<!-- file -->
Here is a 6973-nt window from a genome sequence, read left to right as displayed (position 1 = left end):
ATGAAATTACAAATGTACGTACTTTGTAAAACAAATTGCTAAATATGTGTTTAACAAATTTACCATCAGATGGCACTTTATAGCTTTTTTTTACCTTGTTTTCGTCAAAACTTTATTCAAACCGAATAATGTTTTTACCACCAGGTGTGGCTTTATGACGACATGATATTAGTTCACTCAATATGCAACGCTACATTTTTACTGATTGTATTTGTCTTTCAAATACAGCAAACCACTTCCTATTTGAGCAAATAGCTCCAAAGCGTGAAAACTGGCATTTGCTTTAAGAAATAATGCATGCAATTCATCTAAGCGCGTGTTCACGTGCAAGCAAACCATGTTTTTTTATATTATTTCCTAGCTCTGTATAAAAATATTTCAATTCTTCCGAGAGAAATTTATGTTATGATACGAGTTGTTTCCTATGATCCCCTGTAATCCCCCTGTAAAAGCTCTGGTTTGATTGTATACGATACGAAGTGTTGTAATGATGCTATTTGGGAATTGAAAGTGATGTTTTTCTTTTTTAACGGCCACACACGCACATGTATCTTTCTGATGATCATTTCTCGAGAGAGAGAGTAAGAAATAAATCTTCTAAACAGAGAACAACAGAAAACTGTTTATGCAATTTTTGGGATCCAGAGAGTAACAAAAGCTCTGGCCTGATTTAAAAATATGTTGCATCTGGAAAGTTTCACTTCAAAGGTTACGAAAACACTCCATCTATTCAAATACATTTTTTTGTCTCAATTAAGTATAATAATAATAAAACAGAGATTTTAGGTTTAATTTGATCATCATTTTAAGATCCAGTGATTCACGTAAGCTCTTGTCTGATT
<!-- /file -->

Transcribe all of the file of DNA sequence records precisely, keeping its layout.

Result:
Here is a 6973-nt window from a genome sequence, read left to right as displayed (position 1 = left end):
ATGAAATTACAAATGTACGTACTTTGTAAAACAAATTGCTAAATATGTGTTTAACAAATTTACCATCAGATGGCACTTTATAGCTTTTTTTTACCTTGTTTTCGTCAAAACTTTATTCAAACCGAATAATGTTTTTACCACCAGGTGTGGCTTTATGACGACATGATATTAGTTCACTCAATATGCAACGCTACATTTTTACTGATTGTATTTGTCTTTCAAATACAGCAAACCACTTCCTATTTGAGCAAATAGCTCCAAAGCGTGAAAACTGGCATTTGCTTTAAGAAATAATGCATGCAATTCATCTAAGCGCGTGTTCACGTGCAAGCAAACCATGTTTTTTTATATTATTTCCTAGCTCTGTATAAAAATATTTCAATTCTTCCGAGAGAAATTTATGTTATGATACGAGTTGTTTCCTATGATCCCCTGTAATCCCCCTGTAAAAGCTCTGGTTTGATTGTATACGATACGAAGTGTTGTAATGATGCTATTTGGGAATTGAAAGTGATGTTTTTCTTTTTTAACGGCCACACACGCACATGTATCTTTCTGATGATCATTTCTCGAGAGAGAGAGTAAGAAATAAATCTTCTAAACAGAGAACAACAGAAAACTGTTTATGCAATTTTTGGGATCCAGAGAGTAACAAAAGCTCTGGCCTGATTTAAAAATATGTTGCATCTGGAAAGTTTCACTTCAAAGGTTACGAAAACACTCCATCTATTCAAATACATTTTTTTGTCTCAATTAAGTATAATAATAATAAAACAGAGATTTTAGGTTTAATTTGATCATCATTTTAAGATCCAGTGATTCACGTAAGCTCTTGTCTGATT